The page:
Back to CMMS Basics, Part 6: How Much Should I Expect to Spend and What Are My Buying Options?


As we continue our series, we’ve arrived at the two biggest questions about CMMS software—how much should I expect to spend, and what are my buying options?

Software prices vary significantly depending on your needs and the size of your operations. Typically, you’ll pay for the base software and then the number of licenses you need. Advanced features also will add to the cost.

Price-Range Estimates

Start by asking sales reps to provide price-range estimates. The more specific you are about your needs, the more accurate those estimates will be.

These price range estimates will tell you if their product is a good fit. Then you can move forward with the companies who sell software in your budget range. You can ask a sales rep to refine the pricing as you get more specific about your needs.

The cost of CMMS software is more than just the price of the software itself. When you ask for a CMMS software quote, make sure it includes…

  • Startup training
  • Integration services
  • Data migration from legacy systems
  • Hosting
  • Maintenance/support agreements

Calculate the five-year total cost of ownership of all these things to get an accurate comparison.

Pricing Models

Typically, there are two ways to purchase CMMS software.

Subscription pricing is also known as Software as a Service, or “SaaS.” When you opt for SaaS, you’re renting the software for a monthly or yearly fee. SaaS is a common option today—but it may not be the best one for you.

Advantages of SaaS

  • Easier on cash flow up front and over the first 2-3 years
  • May be able to purchase it without a formal procurement process (i.e., you’re just signing up for a service)
  • You can try the product and the vendor without fully committing

Disadvantages of SaaS

  • Higher total cost over the long term
  • Vulnerability to price increases
  • You never own the software
  • Stop paying and you lose access

Licensed Purchase

With this option, you will purchase a license to use the software (in practical terms, forever) for a one-time fee. Typically, you will also have the option of purchasing or renewing a yearly maintenance agreement that includes software updates, tech support, hosting services, and access to training. It’s usually charged as a percentage of the software’s original price.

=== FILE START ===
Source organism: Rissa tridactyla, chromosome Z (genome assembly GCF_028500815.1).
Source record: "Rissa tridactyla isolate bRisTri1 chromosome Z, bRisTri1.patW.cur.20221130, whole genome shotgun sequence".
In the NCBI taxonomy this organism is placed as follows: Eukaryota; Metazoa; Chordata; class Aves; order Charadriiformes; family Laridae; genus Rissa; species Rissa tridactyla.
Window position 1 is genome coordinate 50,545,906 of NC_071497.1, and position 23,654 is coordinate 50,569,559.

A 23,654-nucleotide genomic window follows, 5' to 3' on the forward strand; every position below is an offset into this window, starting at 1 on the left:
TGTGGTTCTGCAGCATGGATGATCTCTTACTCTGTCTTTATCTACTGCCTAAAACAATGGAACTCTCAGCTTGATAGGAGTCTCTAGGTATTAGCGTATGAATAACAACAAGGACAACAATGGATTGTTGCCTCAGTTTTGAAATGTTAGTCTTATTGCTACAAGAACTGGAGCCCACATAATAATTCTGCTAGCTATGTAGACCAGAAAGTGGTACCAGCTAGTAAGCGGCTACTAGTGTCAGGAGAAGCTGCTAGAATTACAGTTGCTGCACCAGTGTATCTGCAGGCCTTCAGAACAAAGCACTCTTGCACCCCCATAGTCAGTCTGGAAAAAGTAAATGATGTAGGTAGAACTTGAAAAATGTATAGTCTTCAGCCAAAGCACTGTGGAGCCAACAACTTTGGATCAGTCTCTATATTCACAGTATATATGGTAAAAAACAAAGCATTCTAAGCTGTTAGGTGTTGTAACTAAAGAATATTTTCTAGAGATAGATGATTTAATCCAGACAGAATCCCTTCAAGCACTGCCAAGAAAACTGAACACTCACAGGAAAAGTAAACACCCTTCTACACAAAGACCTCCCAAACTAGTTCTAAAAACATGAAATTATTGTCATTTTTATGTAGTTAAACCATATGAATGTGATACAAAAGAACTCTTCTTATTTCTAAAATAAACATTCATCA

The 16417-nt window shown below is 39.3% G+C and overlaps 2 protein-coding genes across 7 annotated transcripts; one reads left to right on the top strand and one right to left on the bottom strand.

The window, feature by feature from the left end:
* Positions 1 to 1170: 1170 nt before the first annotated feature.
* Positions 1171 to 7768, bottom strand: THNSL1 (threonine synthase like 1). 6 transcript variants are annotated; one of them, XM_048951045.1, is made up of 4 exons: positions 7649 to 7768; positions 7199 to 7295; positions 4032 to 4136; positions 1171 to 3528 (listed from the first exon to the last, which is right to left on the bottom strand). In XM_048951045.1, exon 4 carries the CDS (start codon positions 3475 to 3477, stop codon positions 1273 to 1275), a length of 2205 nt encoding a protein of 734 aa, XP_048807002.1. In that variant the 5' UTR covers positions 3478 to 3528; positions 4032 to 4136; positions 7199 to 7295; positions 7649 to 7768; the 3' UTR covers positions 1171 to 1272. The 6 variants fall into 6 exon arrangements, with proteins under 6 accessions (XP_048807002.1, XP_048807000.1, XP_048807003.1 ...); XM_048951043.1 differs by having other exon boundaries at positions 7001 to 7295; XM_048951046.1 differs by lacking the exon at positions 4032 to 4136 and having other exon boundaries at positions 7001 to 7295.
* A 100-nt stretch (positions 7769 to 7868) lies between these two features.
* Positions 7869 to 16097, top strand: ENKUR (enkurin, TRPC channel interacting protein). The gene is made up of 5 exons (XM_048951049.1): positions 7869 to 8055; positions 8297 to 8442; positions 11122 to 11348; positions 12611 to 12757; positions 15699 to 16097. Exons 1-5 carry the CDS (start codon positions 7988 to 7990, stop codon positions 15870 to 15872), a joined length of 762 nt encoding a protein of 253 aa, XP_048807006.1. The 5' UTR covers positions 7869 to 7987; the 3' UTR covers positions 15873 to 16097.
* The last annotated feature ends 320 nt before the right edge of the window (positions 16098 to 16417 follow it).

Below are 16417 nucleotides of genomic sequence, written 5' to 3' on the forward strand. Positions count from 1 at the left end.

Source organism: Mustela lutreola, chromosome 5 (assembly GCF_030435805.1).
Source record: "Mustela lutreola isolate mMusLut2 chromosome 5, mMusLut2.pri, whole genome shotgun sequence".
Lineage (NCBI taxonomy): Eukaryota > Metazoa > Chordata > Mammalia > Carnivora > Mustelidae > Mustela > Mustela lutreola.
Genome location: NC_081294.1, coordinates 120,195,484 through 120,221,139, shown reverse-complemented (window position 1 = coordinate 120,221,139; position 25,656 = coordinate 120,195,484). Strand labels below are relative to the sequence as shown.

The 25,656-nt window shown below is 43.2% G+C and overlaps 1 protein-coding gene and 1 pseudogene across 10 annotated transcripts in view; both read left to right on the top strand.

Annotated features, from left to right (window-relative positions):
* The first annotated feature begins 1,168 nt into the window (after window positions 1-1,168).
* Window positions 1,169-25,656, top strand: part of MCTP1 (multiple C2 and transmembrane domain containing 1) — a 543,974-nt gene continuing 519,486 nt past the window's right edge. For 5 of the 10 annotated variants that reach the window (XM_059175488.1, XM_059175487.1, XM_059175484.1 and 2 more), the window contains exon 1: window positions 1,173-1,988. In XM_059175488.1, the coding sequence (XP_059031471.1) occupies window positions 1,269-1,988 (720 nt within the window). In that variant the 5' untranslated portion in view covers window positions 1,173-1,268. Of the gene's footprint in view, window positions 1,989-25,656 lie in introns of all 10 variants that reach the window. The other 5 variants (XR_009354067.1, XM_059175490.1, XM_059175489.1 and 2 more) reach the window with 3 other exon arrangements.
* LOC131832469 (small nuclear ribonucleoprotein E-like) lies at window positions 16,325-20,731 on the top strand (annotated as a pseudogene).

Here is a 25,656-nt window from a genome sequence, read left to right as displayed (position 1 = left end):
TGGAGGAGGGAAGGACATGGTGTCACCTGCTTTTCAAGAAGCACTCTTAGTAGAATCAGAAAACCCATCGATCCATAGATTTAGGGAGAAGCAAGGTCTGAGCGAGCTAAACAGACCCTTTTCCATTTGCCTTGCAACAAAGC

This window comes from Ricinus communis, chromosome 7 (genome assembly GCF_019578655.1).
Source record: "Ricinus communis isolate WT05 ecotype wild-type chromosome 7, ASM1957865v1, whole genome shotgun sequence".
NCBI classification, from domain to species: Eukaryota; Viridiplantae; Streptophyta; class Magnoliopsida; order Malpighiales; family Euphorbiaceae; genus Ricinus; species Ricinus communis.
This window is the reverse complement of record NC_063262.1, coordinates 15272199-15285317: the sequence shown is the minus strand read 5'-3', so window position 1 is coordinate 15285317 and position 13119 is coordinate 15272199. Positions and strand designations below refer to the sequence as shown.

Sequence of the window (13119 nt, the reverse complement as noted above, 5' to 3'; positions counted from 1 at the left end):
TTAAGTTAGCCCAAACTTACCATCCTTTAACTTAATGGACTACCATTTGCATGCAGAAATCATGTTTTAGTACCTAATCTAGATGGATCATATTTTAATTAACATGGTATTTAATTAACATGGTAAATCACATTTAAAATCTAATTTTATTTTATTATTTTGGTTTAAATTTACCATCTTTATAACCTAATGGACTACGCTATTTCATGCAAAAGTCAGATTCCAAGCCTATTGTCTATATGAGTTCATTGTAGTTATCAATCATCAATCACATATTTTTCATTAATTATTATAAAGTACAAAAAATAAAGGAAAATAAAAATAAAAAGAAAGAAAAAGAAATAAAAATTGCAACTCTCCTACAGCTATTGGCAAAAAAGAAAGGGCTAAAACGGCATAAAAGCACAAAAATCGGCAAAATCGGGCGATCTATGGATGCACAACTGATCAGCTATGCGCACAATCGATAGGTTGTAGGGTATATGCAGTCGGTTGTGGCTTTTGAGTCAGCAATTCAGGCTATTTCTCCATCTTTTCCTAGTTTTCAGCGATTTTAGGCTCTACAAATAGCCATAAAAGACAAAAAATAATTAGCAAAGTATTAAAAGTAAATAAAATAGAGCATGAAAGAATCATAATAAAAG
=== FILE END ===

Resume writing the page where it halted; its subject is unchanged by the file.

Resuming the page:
Advantages of Licensed Purchase

  • Less expensive over the long run than the never-ending subscription. Usually it’s a 2-3 year break even vs. SaaS pricing.
  • You own it. If your company’s budget gets tight one year and you don’t get your yearly allotment, you will still be able to use your software because you own the software license.

Disadvantage of Licensed Purchase

  • Higher upfront cost

If you’re leaning toward SaaS model, ask vendors if you can switch to a license purchase model if your situation changes. Also, make sure the method you choose works with your plans to host the application.

Next time, we’ll explain why you need a software demo or trial. Until then, contact us with questions.


Read our entire Back to CMMS Basics series:

Back to CMMS Basics, Part 1: Why Do I Need CMMS Software?

Back to CMMS Basics, Part 2: How Is CMMS Different from EAM?

Back to CMMS Basics, Part 3: Why Shouldn’t I Use ERP Software?

Back to CMMS Basics, Part 4: What Are the “Bare Bones” Features I’ll Need?

Back to CMMS Basics, Part 5: Who Should Be Involved in the Decision?

Back to CMMS Basics, Part 6: How Much Should I Expect to Spend and What Are My Buying Options?

Back to CMMS Basics, Part 7: Why Do I Need a Software Demo or Trial?

Back to CMMS Basics, Part 8: How Many Software Licenses Do I Need?

Back to CMMS Basics, Part 9: What if I Need to Integrate with My Organization’s Other Software?

Back to CMMS Basics, Part 10: What Do I Need to Know about the Implementation Process?

Back to CMMS Basics, Part 11: What’s the Best Way to Train My Crew to Use It?

Back to CMMS Basics, Part 12: What if I Need Support after the Software is Up and Running?

Back to CMMS Basics, Part 13: What if My Needs Change?